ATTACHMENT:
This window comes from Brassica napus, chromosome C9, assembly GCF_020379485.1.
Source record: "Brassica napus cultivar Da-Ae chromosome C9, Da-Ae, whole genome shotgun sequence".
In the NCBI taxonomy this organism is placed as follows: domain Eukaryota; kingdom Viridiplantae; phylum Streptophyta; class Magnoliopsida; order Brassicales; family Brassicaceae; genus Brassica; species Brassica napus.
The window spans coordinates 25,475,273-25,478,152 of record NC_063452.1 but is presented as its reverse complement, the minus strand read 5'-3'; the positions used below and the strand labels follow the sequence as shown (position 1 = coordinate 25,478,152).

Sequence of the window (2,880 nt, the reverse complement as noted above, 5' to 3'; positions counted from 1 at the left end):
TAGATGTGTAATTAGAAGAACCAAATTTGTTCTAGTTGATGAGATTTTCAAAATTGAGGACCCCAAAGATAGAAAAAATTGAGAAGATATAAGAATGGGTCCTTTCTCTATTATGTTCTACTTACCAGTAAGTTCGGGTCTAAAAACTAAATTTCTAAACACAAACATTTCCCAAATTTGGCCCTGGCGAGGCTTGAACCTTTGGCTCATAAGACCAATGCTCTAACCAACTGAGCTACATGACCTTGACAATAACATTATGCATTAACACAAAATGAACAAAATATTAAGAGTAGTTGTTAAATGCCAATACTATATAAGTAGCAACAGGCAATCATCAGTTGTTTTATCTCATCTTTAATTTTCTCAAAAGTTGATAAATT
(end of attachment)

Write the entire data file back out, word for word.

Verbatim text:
This window comes from Brassica napus, chromosome C9, assembly GCF_020379485.1.
Source record: "Brassica napus cultivar Da-Ae chromosome C9, Da-Ae, whole genome shotgun sequence".
In the NCBI taxonomy this organism is placed as follows: domain Eukaryota; kingdom Viridiplantae; phylum Streptophyta; class Magnoliopsida; order Brassicales; family Brassicaceae; genus Brassica; species Brassica napus.
The window spans coordinates 25,475,273-25,478,152 of record NC_063452.1 but is presented as its reverse complement, the minus strand read 5'-3'; the positions used below and the strand labels follow the sequence as shown (position 1 = coordinate 25,478,152).

Sequence of the window (2,880 nt, the reverse complement as noted above, 5' to 3'; positions counted from 1 at the left end):
TAGATGTGTAATTAGAAGAACCAAATTTGTTCTAGTTGATGAGATTTTCAAAATTGAGGACCCCAAAGATAGAAAAAATTGAGAAGATATAAGAATGGGTCCTTTCTCTATTATGTTCTACTTACCAGTAAGTTCGGGTCTAAAAACTAAATTTCTAAACACAAACATTTCCCAAATTTGGCCCTGGCGAGGCTTGAACCTTTGGCTCATAAGACCAATGCTCTAACCAACTGAGCTACATGACCTTGACAATAACATTATGCATTAACACAAAATGAACAAAATATTAAGAGTAGTTGTTAAATGCCAATACTATATAAGTAGCAACAGGCAATCATCAGTTGTTTTATCTCATCTTTAATTTTCTCAAAAGTTGATAAATT